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Archive for the 'Engineering' Category

Artificial intelligence expertise earns professor a patent

Thursday, November 4th, 2010

Randy Fish

It is estimated that 300 million people use Google every day in their quest to find information on the web. Imagine having the ability to not only search online text files for specific words but also to search audio files for specific sounds. Thanks in part to Messiah College Engineering Professor Randy Fish, that technology is now patented.
Fish and a team of five others have spent the past seven years perfecting and patenting “audio hot spotting,” a search engine technology that allows users to search audio files for a specific word or phrase, a particular speaker, a speaker’s tone, or characteristics like laughter and applause.
This type of “audio hot spotting” might, for example, be helpful to a user who only wants to hear the portions of a speech that caused an audience to react with applause or laughter.
The challenge, according to Fish, was developing the artificial intelligence algorithms able to discern emotion in a voice, regardless of whether the voice is male or female, and to recognize applause and laughter generically.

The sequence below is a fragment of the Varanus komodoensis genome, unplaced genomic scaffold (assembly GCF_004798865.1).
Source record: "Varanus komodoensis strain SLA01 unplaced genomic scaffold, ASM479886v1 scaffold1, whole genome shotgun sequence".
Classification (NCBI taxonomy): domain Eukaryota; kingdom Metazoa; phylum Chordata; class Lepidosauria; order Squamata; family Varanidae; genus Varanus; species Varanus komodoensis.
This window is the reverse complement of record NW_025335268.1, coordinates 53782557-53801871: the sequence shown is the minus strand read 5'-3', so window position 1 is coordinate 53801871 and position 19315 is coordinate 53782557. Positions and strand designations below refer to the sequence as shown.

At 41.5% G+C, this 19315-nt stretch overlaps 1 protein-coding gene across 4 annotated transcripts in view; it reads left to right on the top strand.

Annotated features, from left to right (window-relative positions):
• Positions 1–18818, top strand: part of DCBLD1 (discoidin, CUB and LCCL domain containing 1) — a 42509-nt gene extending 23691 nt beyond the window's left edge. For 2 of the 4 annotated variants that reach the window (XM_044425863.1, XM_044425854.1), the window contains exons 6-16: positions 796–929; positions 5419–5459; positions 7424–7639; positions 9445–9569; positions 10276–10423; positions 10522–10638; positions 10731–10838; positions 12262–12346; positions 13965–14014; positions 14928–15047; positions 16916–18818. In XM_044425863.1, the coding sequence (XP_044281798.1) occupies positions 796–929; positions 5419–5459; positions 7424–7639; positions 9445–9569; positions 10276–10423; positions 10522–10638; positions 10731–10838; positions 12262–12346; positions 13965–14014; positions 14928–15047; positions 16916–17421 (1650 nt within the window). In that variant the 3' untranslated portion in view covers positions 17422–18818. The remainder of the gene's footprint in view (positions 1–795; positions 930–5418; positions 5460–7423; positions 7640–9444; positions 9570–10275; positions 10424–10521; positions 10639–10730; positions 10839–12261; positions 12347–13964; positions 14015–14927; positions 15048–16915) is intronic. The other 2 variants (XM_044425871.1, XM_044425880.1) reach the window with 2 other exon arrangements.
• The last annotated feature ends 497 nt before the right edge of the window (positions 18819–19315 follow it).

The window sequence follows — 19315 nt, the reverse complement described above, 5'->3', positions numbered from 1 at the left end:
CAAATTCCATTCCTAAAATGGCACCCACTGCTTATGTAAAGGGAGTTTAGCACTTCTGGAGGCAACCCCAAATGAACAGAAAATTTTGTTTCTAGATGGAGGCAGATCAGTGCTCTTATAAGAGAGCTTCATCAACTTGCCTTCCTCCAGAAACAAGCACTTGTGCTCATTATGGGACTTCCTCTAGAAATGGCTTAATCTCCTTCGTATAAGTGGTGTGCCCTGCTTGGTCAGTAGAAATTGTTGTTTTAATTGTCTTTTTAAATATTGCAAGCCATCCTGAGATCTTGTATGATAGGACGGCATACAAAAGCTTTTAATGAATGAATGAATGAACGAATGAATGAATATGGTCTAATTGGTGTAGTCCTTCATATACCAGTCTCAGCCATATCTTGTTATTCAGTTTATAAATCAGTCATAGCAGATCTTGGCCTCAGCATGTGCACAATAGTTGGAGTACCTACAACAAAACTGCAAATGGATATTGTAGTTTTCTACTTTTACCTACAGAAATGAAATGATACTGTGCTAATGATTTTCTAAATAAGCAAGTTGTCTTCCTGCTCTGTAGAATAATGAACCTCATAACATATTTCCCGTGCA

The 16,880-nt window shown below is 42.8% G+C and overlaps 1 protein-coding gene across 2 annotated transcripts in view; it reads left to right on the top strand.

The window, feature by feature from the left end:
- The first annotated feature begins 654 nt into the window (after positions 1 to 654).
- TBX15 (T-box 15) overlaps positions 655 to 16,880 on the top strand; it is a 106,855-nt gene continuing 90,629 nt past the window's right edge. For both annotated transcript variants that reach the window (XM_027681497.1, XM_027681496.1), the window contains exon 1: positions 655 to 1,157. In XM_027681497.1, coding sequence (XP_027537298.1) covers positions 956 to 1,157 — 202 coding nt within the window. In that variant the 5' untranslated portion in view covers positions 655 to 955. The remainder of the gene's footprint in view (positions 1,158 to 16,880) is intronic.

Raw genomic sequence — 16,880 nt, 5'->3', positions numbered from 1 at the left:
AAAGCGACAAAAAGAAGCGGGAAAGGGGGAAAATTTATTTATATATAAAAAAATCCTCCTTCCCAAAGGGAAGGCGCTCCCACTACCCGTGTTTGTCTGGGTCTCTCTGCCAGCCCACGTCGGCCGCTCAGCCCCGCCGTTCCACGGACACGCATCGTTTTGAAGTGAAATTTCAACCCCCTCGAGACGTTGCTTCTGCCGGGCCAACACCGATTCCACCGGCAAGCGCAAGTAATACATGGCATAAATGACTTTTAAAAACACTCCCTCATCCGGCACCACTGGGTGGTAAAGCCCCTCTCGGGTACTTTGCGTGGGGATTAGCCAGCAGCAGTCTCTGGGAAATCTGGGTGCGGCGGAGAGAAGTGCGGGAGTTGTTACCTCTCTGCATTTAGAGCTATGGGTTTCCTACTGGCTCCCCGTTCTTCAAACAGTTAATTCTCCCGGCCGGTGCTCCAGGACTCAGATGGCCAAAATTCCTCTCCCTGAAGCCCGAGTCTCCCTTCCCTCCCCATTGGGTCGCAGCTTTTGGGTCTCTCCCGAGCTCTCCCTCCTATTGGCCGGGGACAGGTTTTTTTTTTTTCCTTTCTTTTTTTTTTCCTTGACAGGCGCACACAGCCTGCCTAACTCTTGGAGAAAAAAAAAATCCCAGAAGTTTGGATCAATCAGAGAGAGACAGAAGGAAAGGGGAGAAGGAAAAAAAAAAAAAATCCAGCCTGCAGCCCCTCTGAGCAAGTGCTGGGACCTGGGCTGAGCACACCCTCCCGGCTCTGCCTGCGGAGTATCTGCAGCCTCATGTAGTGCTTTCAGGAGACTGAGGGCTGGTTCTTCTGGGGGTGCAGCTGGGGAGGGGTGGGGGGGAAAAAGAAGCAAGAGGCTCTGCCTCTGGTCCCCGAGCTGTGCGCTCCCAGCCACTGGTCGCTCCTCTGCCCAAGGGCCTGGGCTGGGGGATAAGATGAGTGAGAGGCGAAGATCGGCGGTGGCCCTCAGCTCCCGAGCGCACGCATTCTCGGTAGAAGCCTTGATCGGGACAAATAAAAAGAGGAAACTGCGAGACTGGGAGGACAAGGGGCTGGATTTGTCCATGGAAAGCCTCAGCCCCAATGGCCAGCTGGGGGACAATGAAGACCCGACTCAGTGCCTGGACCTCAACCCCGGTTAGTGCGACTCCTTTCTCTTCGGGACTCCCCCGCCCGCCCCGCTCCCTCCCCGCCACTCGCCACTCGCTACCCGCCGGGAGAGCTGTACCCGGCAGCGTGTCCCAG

Other systems attempt this type of audio searching, Fish says, but only this patented system gives users access to emotions and non-speaking sounds in addition to searching on what was said or who said it.


Unwritten last chapter

Thursday, November 4th, 2010

Ray Norman

Believing that “people are remarkable stories” with the last chapter unwritten, Ray Norman, dean of the School of Science, Engineering, and Health, embraces opportunities to learn about people and hear their personal stories.

That skill has come in handy as he has managed a water and mobility project in West Africa for the past several years.

West Africa is an area where oral storytelling is valued. Norman knows the region and the art of storytelling well as he grew up there.

When Norman, a water engineer by trade, came to Messiah in 2002, the College’s Collaboratory for Strategic Partnerships and Applied Research had already been working in Africa, specifically Burkina Faso, for a number of years. In 2005, World Vision approached Norman and asked for the Collaboratory’s assistance to design latrines and wells accessible to handicapped people in Mali.